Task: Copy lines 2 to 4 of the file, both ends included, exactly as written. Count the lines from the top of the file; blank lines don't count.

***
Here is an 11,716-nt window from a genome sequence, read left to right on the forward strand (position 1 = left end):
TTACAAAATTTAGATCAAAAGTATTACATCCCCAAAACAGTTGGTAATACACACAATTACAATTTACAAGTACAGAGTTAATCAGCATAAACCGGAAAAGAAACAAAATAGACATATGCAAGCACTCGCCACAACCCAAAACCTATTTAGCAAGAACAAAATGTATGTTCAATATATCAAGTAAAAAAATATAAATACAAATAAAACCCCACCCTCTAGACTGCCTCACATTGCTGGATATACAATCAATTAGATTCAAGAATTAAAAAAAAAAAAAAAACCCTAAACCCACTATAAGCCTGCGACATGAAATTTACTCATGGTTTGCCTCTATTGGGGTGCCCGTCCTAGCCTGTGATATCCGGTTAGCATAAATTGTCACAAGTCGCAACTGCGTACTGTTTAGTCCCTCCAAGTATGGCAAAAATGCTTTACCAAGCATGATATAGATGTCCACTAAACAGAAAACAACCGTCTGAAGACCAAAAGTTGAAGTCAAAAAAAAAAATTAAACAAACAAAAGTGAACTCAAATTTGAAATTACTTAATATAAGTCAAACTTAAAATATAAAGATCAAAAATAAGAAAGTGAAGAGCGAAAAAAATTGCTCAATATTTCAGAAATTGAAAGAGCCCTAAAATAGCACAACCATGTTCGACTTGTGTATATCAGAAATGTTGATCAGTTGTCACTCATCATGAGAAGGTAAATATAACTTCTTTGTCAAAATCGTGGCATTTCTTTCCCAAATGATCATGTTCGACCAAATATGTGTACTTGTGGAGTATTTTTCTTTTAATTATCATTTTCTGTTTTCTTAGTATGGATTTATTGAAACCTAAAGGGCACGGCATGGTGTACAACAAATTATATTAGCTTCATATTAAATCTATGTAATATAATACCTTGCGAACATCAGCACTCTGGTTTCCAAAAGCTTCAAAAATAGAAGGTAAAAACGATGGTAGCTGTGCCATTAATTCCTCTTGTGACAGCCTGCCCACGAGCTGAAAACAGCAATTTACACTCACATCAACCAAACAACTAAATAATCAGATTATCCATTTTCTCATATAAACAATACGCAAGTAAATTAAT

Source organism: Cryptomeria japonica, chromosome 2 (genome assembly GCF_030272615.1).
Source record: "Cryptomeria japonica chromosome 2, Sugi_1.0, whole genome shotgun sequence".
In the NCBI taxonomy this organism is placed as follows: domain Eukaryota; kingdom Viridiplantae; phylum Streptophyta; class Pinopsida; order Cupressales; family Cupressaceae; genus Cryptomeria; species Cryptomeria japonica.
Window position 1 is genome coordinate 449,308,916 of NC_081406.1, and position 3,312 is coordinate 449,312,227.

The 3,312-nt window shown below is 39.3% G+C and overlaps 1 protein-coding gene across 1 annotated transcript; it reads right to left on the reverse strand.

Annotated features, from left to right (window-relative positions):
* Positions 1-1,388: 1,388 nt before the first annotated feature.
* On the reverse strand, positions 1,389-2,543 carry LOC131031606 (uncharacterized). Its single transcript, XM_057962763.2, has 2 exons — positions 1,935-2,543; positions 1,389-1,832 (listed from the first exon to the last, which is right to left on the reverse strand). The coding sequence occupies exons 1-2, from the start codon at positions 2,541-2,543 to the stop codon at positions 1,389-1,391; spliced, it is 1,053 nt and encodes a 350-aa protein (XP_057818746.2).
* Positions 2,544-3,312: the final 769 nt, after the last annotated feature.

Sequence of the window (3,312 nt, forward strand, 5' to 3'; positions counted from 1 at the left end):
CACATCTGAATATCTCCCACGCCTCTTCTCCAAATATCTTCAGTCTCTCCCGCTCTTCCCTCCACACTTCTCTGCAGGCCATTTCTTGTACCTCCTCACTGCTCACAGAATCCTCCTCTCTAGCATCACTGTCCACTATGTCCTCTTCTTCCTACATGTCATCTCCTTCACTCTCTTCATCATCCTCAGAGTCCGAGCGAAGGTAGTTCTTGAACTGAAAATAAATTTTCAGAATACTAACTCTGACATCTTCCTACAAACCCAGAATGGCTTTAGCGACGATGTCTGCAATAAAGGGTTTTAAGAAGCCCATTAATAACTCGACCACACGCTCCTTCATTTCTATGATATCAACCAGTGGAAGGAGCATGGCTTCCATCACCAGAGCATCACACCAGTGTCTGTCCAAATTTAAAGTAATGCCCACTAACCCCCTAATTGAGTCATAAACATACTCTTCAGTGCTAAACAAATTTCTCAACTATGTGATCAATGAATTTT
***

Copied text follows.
TTACAAAATTTAGATCAAAAGTATTACATCCCCAAAACAGTTGGTAATACACACAATTACAATTTACAAGTACAGAGTTAATCAGCATAAACCGGAAAAGAAACAAAATAGACATATGCAAGCACTCGCCACAACCCAAAACCTATTTAGCAAGAACAAAATGTATGTTCAATATATCAAGTAAAAAAATATAAATACAAATAAAACCCCACCCTCTAGACTGCCTCACATTGCTGGATATACAATCAATTAGATTCAAGAATTAAAAAAAAAAAAAAAACCCTAAACCCACTATAAGCCTGCGACATGAAATTTACTCATGGTTTGCCTCTATTGGGGTGCCCGTCCTAGCCTGTGATATCCGGTTAGCATAAATTGTCACAAGTCGCAACTGCGTACTGTTTAGTCCCTCCAAGTATGGCAAAAATGCTTTACCAAGCATGATATAGATGTCCACTAAACAGAAAACAACCGTCTGAAGACCAAAAGTTGAAGTCAAAAAAAAAAATTAAACAAACAAAAGTGAACTCAAATTTGAAATTACTTAATATAAGTCAAACTTAAAATATAAAGATCAAAAATAAGAAAGTGAAGAGCGAAAAAAATTGCTCAATATTTCAGAAATTGAAAGAGCCCTAAAATAGCACAACCATGTTCGACTTGTGTATATCAGAAATGTTGATCAGTTGTCACTCATCATGAGAAGGTAAATATAACTTCTTTGTCAAAATCGTGGCATTTCTTTCCCAAATGATCATGTTCGACCAAATATGTGTACTTGTGGAGTATTTTTCTTTTAATTATCATTTTCTGTTTTCTTAGTATGGATTTATTGAAACCTAAAGGGCACGGCATGGTGTACAACAAATTATATTAGCTTCATATTAAATCTATGTAATATAATACCTTGCGAACATCAGCACTCTGGTTTCCAAAAGCTTCAAAAATAGAAGGTAAAAACGATGGTAGCTGTGCCATTAATTCCTCTTGTGACAGCCTGCCCACGAGCTGAAAACAGCAATTTACACTCACATCAACCAAACAACTAAATAATCAGATTATCCATTTTCTCATATAAACAATACGCAAGTAAATTAAT

Source organism: Cryptomeria japonica, chromosome 2 (genome assembly GCF_030272615.1).
Source record: "Cryptomeria japonica chromosome 2, Sugi_1.0, whole genome shotgun sequence".